I got some great counsel from a friend at a recent conference. He was talking about how companies and churches move from good to great. The conversation started with some questions. When things are going bad, when things are not going the way they could, or should, or the way you would like them to, or the way you expected them to, or as fast as you wanted them to—what do you do? Especially, what do you do at work with the team of people with whom you are working?
What about at Church?
The music is too loud, or too slow, or too new, or too old for your liking. The preacher is too long, or too shallow, or too disorganized, or not practical enough, or too theological, or maybe you just don’t like the sound of his voice? Or maybe the thing that is under your saddle is the voice of that person behind you who can’t stay on key, or breath of that lady who always invades your space during the greeting time of the service, or those people who never seem to get their cell phone turned off, or the people who don’t seem to be singing during worship, or the sound tech who doesn’t seem to notice that there is a hum in the monitor?
What about your relationship with your spouse or your children?
When things aren’t going the way you think they should, when he or she isn’t showing you the respect or the love that you think they should, when your marriage isn’t turning out the way your thought, or isn’t as satisfying as you desire, or when your finances aren’t working out the way you hoped—what do you do?
My friend’s counsel was that in everyone of these situations our first and best response is to “go to the mirror rather than the window.”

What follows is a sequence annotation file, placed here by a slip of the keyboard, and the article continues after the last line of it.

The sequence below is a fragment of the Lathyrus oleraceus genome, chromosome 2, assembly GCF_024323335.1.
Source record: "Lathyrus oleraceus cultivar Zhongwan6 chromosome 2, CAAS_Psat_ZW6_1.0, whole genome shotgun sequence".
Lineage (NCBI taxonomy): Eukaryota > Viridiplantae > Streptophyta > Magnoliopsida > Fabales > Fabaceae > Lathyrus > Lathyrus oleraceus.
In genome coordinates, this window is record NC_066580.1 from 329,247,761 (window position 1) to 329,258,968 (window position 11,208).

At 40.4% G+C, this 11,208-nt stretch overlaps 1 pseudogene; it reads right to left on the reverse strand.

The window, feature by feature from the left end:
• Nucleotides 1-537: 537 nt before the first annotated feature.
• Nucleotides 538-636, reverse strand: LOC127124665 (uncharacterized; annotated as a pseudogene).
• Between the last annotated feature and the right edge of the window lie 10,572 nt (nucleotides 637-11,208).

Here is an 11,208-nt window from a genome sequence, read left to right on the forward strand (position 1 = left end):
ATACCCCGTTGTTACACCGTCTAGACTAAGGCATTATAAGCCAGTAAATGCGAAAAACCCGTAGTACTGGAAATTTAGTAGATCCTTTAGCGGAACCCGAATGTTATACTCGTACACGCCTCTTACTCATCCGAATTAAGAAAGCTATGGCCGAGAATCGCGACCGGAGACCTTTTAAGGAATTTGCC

What does that mean?
It means that instead of critiquing, complaining about, or dismissing others as not “doing their part” (looking at the window) we go to the mirror and ask what could we do differently. It’s not that different from Jesus saying that before we go and talk to someone else or about someone else and their failures, we go and take the beam out of our own eye and let God deal with us first (Matthew 7:1-5).
Which brought to mind one of my favorite passages in Bonhoeffer’s Life Together.
“God hates visionary dreaming; it makes the dreamer proud and pretentious. The man who fashions a visionary ideal of community demands that it be realized by God, by others, and by himself. He enters the community of Christians with his demands, sets up his own law, and judges the brethren and God Himself accordingly. He stands adamant, a living reproach to all others in the circle of brethren. He acts as if he is the creator of the Christian community, as if his dream binds men together. When things do not go his way, he calls the effort a failure.”
Dietrich Bonhoeffer, (Life Together)
Let’s pray that our “dreams of what should be” are always shaped by the Scripture and not our preferences, are seasoned with grace, and follow the patterns of God’s guidance. Let’s be a people that represent Jesus well.